Second cargo container also leaking poison

26th January 2004, Comments 0 comments

26 January 2004 , AMSTERDAM — A second cargo container salvaged from the North Sea near the Dutch island off Texel on Monday was also leaking an agricultural poison. It is expected that the third and final container will be retrieved on Tuesday.

26 January 2004

AMSTERDAM — A second cargo container salvaged from the North Sea near the Dutch island off Texel on Monday was also leaking an agricultural poison. It is expected that the third and final container will be retrieved on Tuesday.

Dutch salvage company Multraship Salvage successfully retrieved the first container on 22 January, but it was leaking arsenic pentoxide, a chemical used as a pesticide and wood preservative.

The Ethiopian ship Andinet was en route from Antwerp to Germany when it lost the three containers during a severe storm on 21 December. Previous attempts to salvage the containers — each of which hold 210 drums of poison — were postponed due to bad weather.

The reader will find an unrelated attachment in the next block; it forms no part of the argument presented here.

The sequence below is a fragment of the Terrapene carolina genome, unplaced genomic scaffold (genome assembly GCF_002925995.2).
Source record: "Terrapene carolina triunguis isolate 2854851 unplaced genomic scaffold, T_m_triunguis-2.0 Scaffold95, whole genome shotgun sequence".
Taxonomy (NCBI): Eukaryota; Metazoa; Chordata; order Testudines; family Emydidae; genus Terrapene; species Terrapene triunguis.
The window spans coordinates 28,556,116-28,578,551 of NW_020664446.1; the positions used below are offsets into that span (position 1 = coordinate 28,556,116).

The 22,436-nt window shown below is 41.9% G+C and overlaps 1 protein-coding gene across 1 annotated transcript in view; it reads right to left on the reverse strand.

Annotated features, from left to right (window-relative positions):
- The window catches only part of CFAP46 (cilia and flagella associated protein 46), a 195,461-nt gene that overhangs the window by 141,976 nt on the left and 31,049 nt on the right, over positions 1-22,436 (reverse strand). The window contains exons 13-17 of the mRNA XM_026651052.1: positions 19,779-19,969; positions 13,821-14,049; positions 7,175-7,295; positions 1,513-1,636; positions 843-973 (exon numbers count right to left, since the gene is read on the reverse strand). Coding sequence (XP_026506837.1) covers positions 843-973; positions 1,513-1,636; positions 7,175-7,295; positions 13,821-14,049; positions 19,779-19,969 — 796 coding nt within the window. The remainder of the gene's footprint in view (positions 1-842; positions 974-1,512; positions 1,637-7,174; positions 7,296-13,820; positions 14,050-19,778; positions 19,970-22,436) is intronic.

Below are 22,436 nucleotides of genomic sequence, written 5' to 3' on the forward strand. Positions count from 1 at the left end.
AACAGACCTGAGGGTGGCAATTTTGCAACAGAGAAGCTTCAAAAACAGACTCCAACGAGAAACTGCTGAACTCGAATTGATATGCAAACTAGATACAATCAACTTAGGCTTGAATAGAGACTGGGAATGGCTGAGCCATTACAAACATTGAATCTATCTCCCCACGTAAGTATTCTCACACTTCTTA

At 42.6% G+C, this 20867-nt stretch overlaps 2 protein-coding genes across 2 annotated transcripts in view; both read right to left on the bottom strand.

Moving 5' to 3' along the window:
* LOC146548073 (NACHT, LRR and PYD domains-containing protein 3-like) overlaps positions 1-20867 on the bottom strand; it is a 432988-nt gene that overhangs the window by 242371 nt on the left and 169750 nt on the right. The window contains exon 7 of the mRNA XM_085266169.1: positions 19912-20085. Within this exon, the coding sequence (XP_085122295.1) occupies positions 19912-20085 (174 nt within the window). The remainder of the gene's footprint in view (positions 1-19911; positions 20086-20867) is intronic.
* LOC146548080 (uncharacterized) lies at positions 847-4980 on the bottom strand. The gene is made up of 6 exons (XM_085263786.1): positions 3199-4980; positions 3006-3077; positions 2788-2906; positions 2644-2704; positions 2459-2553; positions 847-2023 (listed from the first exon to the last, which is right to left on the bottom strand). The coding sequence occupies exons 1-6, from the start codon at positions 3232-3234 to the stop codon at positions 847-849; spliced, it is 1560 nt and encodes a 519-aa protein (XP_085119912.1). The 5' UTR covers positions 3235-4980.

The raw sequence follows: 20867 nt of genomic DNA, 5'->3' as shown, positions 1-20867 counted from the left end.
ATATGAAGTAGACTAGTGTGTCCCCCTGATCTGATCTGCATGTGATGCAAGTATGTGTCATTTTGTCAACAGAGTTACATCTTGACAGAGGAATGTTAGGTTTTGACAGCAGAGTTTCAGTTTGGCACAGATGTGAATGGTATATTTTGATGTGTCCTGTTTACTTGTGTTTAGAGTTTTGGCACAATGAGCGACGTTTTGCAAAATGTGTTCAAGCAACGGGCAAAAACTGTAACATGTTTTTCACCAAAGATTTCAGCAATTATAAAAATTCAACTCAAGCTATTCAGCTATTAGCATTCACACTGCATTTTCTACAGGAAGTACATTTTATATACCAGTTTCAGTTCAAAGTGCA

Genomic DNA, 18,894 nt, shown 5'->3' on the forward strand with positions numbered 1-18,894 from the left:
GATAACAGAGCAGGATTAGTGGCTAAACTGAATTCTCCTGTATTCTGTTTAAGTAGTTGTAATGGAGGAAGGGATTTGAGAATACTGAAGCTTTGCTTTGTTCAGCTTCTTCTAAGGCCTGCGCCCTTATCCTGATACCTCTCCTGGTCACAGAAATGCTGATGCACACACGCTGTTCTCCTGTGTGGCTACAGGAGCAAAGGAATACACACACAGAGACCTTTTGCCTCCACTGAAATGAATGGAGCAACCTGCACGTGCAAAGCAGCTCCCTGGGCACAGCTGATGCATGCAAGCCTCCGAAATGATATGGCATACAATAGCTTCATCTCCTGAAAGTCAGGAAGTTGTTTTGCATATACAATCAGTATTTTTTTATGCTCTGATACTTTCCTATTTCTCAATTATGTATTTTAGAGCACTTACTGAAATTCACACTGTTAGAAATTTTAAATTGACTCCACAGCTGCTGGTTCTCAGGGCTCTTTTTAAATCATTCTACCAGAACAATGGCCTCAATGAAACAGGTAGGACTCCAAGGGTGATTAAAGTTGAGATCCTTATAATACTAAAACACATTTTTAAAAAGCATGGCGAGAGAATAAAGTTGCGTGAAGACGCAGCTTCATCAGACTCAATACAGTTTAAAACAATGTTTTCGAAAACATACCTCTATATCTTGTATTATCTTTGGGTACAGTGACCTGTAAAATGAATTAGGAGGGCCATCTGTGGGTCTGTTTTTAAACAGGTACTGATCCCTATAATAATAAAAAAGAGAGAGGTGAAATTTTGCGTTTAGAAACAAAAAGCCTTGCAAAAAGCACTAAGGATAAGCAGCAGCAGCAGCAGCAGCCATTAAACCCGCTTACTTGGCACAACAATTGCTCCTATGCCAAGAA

The Department of Public Works and Water Management is testing North Sea water samples to determine if the leaked poison has caused serious environmental damage. The results of the tests are expected to be known later this week, news agency ANP reported.

Weather conditions are expected to remain favourable for the coming 24 hours and it is expected that the third and final container will be salvaged on Tuesday. It has been located about 900m away from the second container.

Besides the three containers, a total of 63 loose drums were also lost overboard, but the Dutch navy has not yet located them. About 5,000lr of arsenic pentoxide was also lost at sea during the pre-Christmas storm.

Environment lobby group North Sea Foundation has continually raised concerns about the lost cargo and possible environmental damage. It has urged for the quick recovery of the containers.

But the Agriculture and Fisheries Ministry did not place a fishing ban on the region where the containers were lost. It issued a negative fishing warning instead, but it has since been revealed that some fishers have operated in the affected region.

[Copyright Expatica News 2004]

Subject: Dutch news

 

 

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